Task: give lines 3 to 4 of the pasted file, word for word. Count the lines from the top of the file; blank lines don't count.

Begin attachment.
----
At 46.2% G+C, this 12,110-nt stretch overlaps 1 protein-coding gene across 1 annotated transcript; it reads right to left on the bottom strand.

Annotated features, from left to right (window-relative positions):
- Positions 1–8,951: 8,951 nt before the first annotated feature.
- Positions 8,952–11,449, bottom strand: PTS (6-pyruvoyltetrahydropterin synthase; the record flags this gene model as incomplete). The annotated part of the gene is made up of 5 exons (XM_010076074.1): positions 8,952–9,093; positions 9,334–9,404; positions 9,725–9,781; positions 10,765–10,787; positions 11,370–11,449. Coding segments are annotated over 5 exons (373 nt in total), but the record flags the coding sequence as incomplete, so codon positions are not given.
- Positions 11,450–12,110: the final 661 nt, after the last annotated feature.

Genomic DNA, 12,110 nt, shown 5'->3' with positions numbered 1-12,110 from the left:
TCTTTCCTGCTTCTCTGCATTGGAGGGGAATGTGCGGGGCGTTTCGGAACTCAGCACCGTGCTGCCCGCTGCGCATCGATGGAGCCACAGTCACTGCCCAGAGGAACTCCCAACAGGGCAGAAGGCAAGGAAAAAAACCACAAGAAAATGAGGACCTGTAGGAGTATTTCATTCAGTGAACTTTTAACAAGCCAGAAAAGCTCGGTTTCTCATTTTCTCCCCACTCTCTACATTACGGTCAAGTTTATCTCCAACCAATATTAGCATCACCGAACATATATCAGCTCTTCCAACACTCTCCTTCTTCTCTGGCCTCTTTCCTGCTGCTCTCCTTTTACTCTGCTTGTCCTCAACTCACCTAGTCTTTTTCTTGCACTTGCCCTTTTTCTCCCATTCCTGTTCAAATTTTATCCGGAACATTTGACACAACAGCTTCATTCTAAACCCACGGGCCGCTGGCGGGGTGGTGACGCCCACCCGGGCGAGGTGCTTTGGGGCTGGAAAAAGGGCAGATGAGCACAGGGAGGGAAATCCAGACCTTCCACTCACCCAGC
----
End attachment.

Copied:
- Positions 1–8,951: 8,951 nt before the first annotated feature.
- Positions 8,952–11,449, bottom strand: PTS (6-pyruvoyltetrahydropterin synthase; the record flags this gene model as incomplete). The annotated part of the gene is made up of 5 exons (XM_010076074.1): positions 8,952–9,093; positions 9,334–9,404; positions 9,725–9,781; positions 10,765–10,787; positions 11,370–11,449. Coding segments are annotated over 5 exons (373 nt in total), but the record flags the coding sequence as incomplete, so codon positions are not given.